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From the supply side, the question is what motivates a firm to grant a backdated option, and from the demand side, what motivates an executive to demand (or, at the very least, accept) a backdated option? Both sets of motivations arise from the quantitative and qualitative benefits, costs, and risks of issuing and receiving backdated options. Certain AMT may be carried forward and applied to reduce the general tax payable in subsequent years (to the extent that the general tax exceeds the tentative alternative minimum tax liability for the subsequent year). There are two different points in time at which this value can be considered. At that time, the Black-Scholes option pricing model (or a variant of this model) could be used to estimate the monetary value that an executive actually receives when granted a backdated stock option. However, regardless of the Black-Scholes value of a backdated option (relative to an at-the-money option) at the time of receipt, what is ultimately of interest for executives is the benefit that backdating provides in monetary value, assuming they eventually exercise the options. We therefore focus on the value at exercise (and eventual sale of the shares) and demonstrate the role the income tax regime plays in determining the after-tax value to the executive. The long-term capital gains rate remains applicable for AMT purposes; in other words, the reduced rate is not treated as a tax preference for AMT purposes. The practice of backdating executive stock options has received significant attention in the U. financial and legal literature, and has recently begun to be discussed in the Canadian legal literature. Backdating, in its most basic form, is the use of hindsight to selectively pick a local low point in a stock’s trading price and issue executive stock options stipulating the selected date as the grant date when, in fact, the options are granted at a later date. In 2003, the rate was reduced to 5% for individuals in the lowest two income brackets and 15% for all others. Because the backdated options’ strike price is lower than the market price on the actual grant date, the recipient has received something of greater monetary value (even if the options have not yet vested) than a correctly dated at-the-money option. Companies could reward executives with cash compensation or additional properly dated and priced incentive awards, including options, rather than engage in dubious backdating practices. It is clear that there must be reasons other than greed that have led so many to backdate executive options. Academics, regulators, and practitioners alike have tried to gain a better understanding of these incentives and the roles they have played in the backdating scandal; however, there is as of yet no consensus regarding the causes of backdating. This is problematic because policy, legislative, or regulatory changes are unlikely to be effective if the root causes are unknown. In 2008, the long-term capital gain rate for individuals in the lowest two tax brackets (currently 5% and 15%) was further reduced to zero. All employee stock options share the same general tax treatment in two areas. annual salary or bonus income), which is taxable in the year it is received, there are no tax consequences when stock options are granted or when they vest; rather, under subsection 7(1), a tax liability does not arise until the time the option is exercised, at the earliest. The amount that must be included in income from employment upon exercise (or later, if certain conditions are met) is equal to the difference between the fair market value of the stock on the date the option is exercised and the strike price. A., the taxable portion is calculated as one-half of the capital gain or capital loss. There are, however, several exceptions to the general rules described above that affect both the amount and timing of the inclusion. Second, upon the sale of the stock acquired pursuant to the option, the difference between the proceeds of disposition of the stock and the fair market value of the stock on the date the option is exercised is taxed as a capital gain or capital loss, as the case may be. One exception concerns stock options granted by a Canadian-controlled private corporation (“CCPC”). To be precise, the AMT imposed is the amount by which the tentative minimum tax liability exceeds the regular tax liability. The tentative minimum tax liability is calculated by recomputing regular tax liability, first by adding back to taxable income tax preference items and by making certain adjustments in order to determine the alternative minimum taxable income (“AMTI”), then by applying the appropriate AMT rate to the amount by which AMTI exceeds the taxpayer’s exemption amount.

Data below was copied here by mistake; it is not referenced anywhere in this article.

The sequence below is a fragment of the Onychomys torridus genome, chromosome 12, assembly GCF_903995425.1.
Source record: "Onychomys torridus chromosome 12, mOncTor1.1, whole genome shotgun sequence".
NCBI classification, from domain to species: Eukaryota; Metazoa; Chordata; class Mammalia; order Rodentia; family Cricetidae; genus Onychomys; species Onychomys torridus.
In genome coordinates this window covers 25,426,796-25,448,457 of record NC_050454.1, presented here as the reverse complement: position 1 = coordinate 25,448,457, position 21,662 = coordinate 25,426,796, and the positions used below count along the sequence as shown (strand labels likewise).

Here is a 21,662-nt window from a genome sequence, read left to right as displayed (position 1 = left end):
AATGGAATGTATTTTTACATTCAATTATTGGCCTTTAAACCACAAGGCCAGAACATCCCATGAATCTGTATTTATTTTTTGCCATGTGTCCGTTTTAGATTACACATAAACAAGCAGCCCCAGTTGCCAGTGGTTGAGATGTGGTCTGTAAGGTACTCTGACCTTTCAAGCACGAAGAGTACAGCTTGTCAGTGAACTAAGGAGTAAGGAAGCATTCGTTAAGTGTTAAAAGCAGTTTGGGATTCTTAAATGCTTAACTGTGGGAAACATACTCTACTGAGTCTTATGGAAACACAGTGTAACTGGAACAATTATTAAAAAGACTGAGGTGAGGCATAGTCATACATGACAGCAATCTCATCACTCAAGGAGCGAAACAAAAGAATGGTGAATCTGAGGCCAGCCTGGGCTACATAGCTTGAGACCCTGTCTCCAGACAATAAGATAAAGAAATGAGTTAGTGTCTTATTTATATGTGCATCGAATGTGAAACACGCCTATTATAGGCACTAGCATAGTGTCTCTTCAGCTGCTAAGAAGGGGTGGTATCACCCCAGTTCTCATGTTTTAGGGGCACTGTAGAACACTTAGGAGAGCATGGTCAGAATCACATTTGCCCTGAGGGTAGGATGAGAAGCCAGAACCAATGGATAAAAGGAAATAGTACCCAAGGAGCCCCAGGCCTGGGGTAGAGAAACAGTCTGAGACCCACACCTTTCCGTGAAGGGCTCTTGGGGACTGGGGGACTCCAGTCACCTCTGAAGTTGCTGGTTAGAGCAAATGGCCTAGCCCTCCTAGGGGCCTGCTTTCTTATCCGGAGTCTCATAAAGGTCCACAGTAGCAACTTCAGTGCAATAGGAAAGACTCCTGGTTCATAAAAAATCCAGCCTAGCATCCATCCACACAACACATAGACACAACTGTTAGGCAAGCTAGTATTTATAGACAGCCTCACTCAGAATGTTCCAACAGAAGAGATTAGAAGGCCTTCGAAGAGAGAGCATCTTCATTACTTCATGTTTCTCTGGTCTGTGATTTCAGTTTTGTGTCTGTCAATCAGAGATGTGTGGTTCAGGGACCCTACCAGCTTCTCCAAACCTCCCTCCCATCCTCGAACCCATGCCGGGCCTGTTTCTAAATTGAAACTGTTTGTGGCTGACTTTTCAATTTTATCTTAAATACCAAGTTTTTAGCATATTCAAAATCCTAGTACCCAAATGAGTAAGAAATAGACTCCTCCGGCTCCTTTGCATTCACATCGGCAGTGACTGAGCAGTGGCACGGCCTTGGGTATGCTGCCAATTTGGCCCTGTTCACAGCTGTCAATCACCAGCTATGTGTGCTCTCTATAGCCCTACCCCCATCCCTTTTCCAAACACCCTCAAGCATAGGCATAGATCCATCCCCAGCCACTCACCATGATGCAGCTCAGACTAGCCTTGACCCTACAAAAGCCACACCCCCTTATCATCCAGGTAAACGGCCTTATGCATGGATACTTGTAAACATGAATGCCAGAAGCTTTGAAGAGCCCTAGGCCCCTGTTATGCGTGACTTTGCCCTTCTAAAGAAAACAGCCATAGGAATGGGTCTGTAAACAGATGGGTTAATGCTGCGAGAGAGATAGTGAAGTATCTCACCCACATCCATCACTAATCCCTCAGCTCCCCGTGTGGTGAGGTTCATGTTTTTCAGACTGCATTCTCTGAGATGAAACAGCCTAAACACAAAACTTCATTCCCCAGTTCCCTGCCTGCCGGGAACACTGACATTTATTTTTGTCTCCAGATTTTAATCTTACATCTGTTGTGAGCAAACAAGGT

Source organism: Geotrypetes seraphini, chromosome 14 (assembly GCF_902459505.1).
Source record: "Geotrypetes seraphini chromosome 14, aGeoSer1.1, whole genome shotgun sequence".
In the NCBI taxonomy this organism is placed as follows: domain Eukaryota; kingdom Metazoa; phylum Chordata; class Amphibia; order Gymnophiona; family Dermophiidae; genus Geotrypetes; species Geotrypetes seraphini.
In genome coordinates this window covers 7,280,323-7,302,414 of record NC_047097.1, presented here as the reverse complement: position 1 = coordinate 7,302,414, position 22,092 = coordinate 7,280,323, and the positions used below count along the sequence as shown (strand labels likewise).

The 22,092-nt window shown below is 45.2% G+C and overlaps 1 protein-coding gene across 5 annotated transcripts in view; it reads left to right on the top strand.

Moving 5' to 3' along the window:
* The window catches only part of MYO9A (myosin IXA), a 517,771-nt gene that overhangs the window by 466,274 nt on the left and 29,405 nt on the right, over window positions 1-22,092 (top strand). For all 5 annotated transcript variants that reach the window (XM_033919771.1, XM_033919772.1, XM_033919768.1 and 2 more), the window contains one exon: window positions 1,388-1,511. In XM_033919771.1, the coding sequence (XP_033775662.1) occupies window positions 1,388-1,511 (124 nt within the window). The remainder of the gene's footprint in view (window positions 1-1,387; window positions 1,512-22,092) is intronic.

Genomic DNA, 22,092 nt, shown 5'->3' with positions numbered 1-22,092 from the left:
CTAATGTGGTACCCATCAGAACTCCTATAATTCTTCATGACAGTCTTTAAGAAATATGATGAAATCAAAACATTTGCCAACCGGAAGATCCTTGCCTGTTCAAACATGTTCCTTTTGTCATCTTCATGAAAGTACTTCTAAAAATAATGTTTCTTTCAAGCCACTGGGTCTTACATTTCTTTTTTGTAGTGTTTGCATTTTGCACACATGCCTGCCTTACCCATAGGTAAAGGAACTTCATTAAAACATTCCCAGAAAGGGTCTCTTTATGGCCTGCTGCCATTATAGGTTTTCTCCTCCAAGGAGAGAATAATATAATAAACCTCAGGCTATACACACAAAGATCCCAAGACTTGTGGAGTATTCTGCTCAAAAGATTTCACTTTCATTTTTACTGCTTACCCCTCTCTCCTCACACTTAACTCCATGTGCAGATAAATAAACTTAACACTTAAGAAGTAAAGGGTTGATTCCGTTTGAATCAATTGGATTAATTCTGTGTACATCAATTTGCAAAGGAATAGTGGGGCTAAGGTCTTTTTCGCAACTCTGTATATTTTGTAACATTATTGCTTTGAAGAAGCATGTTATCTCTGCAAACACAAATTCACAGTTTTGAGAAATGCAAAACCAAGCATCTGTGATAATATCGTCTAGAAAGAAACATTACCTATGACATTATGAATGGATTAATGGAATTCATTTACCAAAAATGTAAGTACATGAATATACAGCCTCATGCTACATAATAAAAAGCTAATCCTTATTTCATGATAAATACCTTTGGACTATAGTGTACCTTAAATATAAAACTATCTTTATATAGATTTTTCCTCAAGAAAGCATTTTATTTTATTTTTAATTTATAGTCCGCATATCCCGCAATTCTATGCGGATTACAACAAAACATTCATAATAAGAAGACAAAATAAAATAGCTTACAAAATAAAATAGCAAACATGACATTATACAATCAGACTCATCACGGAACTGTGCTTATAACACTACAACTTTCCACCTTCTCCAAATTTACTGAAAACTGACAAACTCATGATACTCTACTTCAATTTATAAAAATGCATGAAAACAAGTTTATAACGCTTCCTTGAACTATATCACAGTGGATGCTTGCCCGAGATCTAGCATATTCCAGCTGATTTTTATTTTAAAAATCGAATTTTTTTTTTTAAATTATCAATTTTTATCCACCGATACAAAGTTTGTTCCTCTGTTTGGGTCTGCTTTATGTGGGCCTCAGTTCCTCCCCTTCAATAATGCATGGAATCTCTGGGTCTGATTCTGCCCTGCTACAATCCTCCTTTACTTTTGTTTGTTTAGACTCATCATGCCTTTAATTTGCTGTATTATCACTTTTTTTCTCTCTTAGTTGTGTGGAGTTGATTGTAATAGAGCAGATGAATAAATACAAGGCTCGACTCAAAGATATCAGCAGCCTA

S. It is important to understand the differences in these rules, particularly the extent to which these differences affect the after-tax return to a Canadian executive compared to a U. Part II considers these personal income tax rules in detail. For individuals, the exemption amount depends on whether the individual is married and filing a joint return (in which case the amount is ,000) or is a surviving spouse (,000) or is single (,750).
Most of the research to date has focused on supply side factors (e.g., accounting treatment, securities regulations, and corporate taxation), while there has been little discussion of demand side factors.
While understanding the propensity to backdate undoubtedly requires insight on the supply side factors to backdating (as it is the firms that ultimately grant executive stock options), without demand there would be no supply.
Instead, we are simply advocating that a thorough explanation of the causes of backdating necessitates in-depth consideration of each relevant factor in turn and its potential contribution to backdating. We appreciate that income tax treatment is one piece of a larger puzzle that constitutes demand for backdated options by executives. The amount included in income (for both regular tax and AMT purposes) is the difference between the sale price of the share and the strike price under the option.
Another piece is the insider reporting obligations imposed upon some executives by securities regulations. Given a lenient disclosure regime for reporting the grant and exercise of stock options, as some have argued currently exists in Canada, backdating could easily go undetected.
Personal income taxation of stock options in Canada is notably less complex and more generous from the employee’s perspective than in the United States. The AMT rate for individuals is 26% of such amount up to $175,000 and 28% of any excess.